Year of Publication

2015

Degree Name

Doctor of Philosophy (PhD)

Document Type

Doctoral Dissertation

College

Agriculture, Food and Environment

Department

Family Sciences

First Advisor

Dr. Alexander T. Vazsonyi

Abstract

It is widely recognized that African American youth are disproportionately represented in the juvenile justice system in comparison to other ethnic/racial groups, and this has generated a large body of research into the etiology and prevention of crime in this population. Although there has been considerable research attention to identifying and reducing the disproportionate contact among African American youth within the juvenile justice system, it is still unclear what factors contribute to their involvement in the criminal justice system. Accordingly, the dissertation tests whether self-reports of behaviors in early adolescence are predictive official offending behaviors in late adolescence, as measured by juvenile court data in a sample of poor, inner-city African American youth. To do so, the study uses data from a multiple-cohort longitudinal sample (N = 11,838, 49% females) of poor, inner-city African American youth, part of the Mobile Youth Survey (MYS). The dissertation consists of three related studies, which are presented in three parts.

The first study investigated the consistency of youth self-reports in predicting youth involvement in the juvenile justice system, as measured by juvenile court records. Specifically, this study focused on the substantive and methodological question of whether youth self-report of violence and violent victimization during early adolescence (ages 10-12 years) longitudinally foretold official offending, based on juvenile court records. The results showed that self-reported behaviors (violent victimization and violence perpetration) were predictive of subsequent juvenile offending behaviors as measured by official records. Interestingly, self-reported weapon carrying in early adolescence was not indicative of subsequent official violent offending in adolescents at age 18. Alternatively, the effects of violence perpetration, violent victimization, and weapon carrying appeared unrelated to status offenses.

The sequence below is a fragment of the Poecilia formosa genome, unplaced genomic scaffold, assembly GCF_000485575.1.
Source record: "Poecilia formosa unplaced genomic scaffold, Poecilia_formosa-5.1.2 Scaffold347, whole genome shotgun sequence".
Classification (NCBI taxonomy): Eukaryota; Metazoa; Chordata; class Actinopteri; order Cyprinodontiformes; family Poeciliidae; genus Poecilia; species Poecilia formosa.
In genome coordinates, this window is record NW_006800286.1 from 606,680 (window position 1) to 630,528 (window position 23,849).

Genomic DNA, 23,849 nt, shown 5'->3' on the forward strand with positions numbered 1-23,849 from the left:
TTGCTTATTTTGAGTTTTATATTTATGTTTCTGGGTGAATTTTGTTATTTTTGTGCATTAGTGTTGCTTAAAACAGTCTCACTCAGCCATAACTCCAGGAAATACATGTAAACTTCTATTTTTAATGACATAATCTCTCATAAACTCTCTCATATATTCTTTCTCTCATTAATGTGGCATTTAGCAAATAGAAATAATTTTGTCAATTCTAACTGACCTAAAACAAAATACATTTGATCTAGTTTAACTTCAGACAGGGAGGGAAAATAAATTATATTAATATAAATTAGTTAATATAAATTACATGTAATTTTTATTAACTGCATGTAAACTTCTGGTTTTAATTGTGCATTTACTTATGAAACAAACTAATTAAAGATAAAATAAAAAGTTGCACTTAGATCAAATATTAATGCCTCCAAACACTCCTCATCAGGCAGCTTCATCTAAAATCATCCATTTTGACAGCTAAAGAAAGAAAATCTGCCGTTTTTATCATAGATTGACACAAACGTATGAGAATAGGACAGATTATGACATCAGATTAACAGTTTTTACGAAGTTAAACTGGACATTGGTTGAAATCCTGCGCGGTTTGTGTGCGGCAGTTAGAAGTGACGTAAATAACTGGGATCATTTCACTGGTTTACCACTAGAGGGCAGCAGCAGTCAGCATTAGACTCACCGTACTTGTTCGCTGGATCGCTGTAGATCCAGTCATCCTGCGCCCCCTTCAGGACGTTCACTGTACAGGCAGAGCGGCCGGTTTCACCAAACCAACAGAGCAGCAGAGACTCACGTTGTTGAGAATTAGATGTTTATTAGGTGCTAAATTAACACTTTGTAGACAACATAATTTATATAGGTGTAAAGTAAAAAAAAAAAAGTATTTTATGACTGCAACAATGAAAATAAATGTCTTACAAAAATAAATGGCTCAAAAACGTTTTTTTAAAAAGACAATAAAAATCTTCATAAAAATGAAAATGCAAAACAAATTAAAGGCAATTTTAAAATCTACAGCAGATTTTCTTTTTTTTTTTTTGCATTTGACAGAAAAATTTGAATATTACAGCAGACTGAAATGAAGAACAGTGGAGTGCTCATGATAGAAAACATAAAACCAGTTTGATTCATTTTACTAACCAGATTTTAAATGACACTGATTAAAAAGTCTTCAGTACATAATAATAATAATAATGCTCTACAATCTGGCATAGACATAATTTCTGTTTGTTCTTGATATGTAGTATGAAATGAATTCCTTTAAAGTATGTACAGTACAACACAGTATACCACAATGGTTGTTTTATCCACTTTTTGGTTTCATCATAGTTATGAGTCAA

The second study tested the strength of the school to prison pipeline in the African American youth sample. Recent research as well as a number of educational as well as criminal justice policies and practices in the United States (e.g., zero-tolerance policies and school disciplinary codes) provided evidence that minority youth, in particular, are “pushed from the school and into prison.” Subsequently, this second study evaluated the strength of the school to prison pipeline framework, by testing whether the predictive strength of school disciplinary actions (expulsion and suspension) in early adolescence (ages 10-11) predicted subsequent offending at age 18, as indicated by juvenile court records; also testing the potentially ameliorating or exacerbating effects of the family environment (monitoring and permissiveness) on the link between school offenses and juvenile court records (moderation effects).The findings showed that school disciplinary actions (expulsion and suspension) in early adolescence was indicative of juvenile court referrals in late adolescence. Similarly, parental permissiveness was predictive of juvenile court referrals. Interestingly, the results provided no evidence to support the moderating effects of both parenting measures (monitoring and permissiveness) on the link between school disciplinary actions and juvenile offending in the sample.

Finally, the third study examined the direct and indirect effects of self-reported behaviors on subsequent official offending. In particular, the study tested whether explosive anger among youth in early adolescence (age 10) predicted juvenile court contact, measured by juvenile court referrals and two measures of offending, measured by status offenses and, violent offenses in late adolescence (age 18). Direct effects of explosive anger on juvenile court referrals and offending behaviors were not significant. However, indirect effects showed that the effect of explosive anger on juvenile justice contact (measured by juvenile court referrals) through violent victimization, violence perpetration, and, weapon carrying was significant. Furthermore, the indirect effect of explosive anger on violent offenses through weapon carrying was significant in the model. These findings provided support for the mediating effects of explosive anger on juvenile justice contact through violent victimization, violence perpetration, and weapon carrying, as well as the mediating effects of explosive anger on violent offenses through weapon carrying. No indirect effects of explosive anger were found for status offenses.

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